Scientists from the University of Leicester have led an international study to capture space images that are unique to science.
Researchers using the NASA/ESA Hubble Space Telescope (HST) recently took advantage of the rare opportunity to record Saturn when its rings are edge-on, resulting in a unique movie featuring both of the giant planet's poles.
Saturn is only in this position every 15 years and this prime orientation allowed a sustained study of both of its beautiful and dynamic aurorae that decorate its poles much like the northern and southern lights on our own planet.
The study is a result of two Hubble Space Telescope programmes led by Jonathan Nichols at the University of Leicester.
Dr. Nichols said: "Hubble has proved to be one of mankind's most important scientific tools, and this is the first time that a group in the UK has led a HST programme to observe the aurorae on another world.
"However, scientists at the University of Leicester, including Prof. Stan Cowley and Dr. Emma Bunce in the Radio & Space Plasma Physics Group, did not just observe using HST, they are also actively involved in the Cassini mission which is observing many different aspects of Saturn's aurore and magnetic field, and which was recently extended to 2017 by NASA. The HST and Cassini observations combine to form a significant scientific force."
It takes Saturn almost thirty years to orbit our Sun so chances to image both of its poles simultaneously are rare. Since 1994, Hubble has been snapping pictures of the planet at a good angle, but 2009 brought the unique opportunity for Hubble to image Saturn with rings edge-on. In addition, the ringed planet was approaching its equinox when both poles are equally illuminated by the Sun's rays .
These recent observations go well beyond just a still image and allowed researchers to monitor the behaviour of both Saturn's poles in the same shot over a sustained period of time and create a movie. Over several days during January and March 2009, Hubble collected data from the ringed planet that aided astronomers studying both its northern and southern swirling aurorae. Given the rarity of such an event, this new footage will likely be the last and best equinox movie that Hubble captures of our planetary neighbour.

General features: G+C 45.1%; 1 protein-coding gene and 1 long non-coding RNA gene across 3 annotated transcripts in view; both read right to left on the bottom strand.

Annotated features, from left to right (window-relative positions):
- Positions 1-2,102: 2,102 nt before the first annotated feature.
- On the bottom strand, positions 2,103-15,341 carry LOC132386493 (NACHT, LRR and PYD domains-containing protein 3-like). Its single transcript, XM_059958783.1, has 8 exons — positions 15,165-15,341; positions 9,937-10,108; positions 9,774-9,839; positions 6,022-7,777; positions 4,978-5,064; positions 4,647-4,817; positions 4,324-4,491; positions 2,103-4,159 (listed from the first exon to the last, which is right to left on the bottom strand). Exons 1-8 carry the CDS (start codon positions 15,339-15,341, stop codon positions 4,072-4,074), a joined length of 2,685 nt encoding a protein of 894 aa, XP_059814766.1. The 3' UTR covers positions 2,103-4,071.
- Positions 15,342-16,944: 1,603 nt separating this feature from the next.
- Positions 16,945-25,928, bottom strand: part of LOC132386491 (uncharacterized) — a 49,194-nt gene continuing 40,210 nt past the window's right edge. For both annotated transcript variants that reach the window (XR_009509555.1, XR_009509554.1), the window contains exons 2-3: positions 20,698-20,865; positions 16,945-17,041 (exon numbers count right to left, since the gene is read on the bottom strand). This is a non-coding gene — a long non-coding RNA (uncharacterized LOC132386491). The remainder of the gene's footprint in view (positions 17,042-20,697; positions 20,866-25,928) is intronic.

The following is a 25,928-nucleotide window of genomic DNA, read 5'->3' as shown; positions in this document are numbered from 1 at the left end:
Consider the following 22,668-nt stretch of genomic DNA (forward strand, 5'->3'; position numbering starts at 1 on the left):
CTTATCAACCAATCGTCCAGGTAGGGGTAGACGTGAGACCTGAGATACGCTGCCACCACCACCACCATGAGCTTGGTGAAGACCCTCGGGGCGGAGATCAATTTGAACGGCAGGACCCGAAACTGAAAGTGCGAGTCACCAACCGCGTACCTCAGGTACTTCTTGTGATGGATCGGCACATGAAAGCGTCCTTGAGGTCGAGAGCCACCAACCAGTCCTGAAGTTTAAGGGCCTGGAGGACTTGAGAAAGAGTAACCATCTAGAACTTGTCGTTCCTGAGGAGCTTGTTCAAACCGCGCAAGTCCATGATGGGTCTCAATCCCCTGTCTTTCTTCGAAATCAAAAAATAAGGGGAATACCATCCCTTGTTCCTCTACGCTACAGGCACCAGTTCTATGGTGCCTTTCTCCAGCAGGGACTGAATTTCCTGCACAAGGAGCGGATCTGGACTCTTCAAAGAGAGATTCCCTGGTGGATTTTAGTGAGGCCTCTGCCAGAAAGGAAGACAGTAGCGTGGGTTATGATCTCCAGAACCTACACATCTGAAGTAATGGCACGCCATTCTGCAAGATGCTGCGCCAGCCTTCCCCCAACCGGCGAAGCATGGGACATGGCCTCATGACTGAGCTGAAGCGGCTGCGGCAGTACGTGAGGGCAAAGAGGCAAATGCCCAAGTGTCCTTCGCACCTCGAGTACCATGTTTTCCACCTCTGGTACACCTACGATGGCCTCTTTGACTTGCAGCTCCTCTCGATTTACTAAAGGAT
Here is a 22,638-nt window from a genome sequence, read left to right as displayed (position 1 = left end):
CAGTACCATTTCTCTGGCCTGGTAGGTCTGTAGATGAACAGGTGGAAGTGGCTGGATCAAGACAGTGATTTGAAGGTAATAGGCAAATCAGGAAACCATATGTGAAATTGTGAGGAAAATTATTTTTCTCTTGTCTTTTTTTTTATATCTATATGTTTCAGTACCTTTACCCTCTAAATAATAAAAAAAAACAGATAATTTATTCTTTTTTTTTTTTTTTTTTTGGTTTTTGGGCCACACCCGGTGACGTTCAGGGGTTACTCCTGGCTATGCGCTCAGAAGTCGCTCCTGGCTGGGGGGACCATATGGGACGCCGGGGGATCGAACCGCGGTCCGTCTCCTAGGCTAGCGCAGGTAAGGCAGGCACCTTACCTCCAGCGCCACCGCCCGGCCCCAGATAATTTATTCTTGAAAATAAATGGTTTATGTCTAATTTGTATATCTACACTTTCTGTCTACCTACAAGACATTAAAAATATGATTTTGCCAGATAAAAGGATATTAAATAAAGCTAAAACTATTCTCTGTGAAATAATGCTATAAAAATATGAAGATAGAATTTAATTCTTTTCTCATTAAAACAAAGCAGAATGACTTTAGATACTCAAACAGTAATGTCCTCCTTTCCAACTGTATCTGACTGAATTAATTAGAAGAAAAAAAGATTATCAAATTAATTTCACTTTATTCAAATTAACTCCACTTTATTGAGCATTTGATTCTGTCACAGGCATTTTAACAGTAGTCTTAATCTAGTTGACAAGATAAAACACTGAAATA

Dr. Nichols added: "It is particularly exciting to know that these images are unique to science. They have not, and will never again, be obtained using Hubble. This is because HST pictured Saturn at a very special vantage point, near its equatorial plane. Due to Saturn's long orbit, HST will not see this view again in its lifetime. This sustained series images of simultaneous north-south aurora are important scientifically, since they cannot be obtained at any other planet, including Earth. They tell us a great deal about the nature of the planet's magnetic field and the processes which generate aurore in a way not possible at Earth. It's a great example of how planetary science can fully complement the study of the Earth."
Despite its great distance, the Sun is still Saturn's parent star and a parents' influence is far reaching. The hot Sun constantly emits particles that reach all of the planets of the solar system in the form of solar wind. When this electrically charged stream gets close to a planet, the planet's magnetic field traps the particles, bouncing them back and forth between its two poles. The magnetic field thus focuses the particles on the polar regions, where they interact with atoms in the upper layers of the atmosphere creating aurorae, the familiar glow that the inhabitants of the Earth's polar regions know as the northern and southern lights.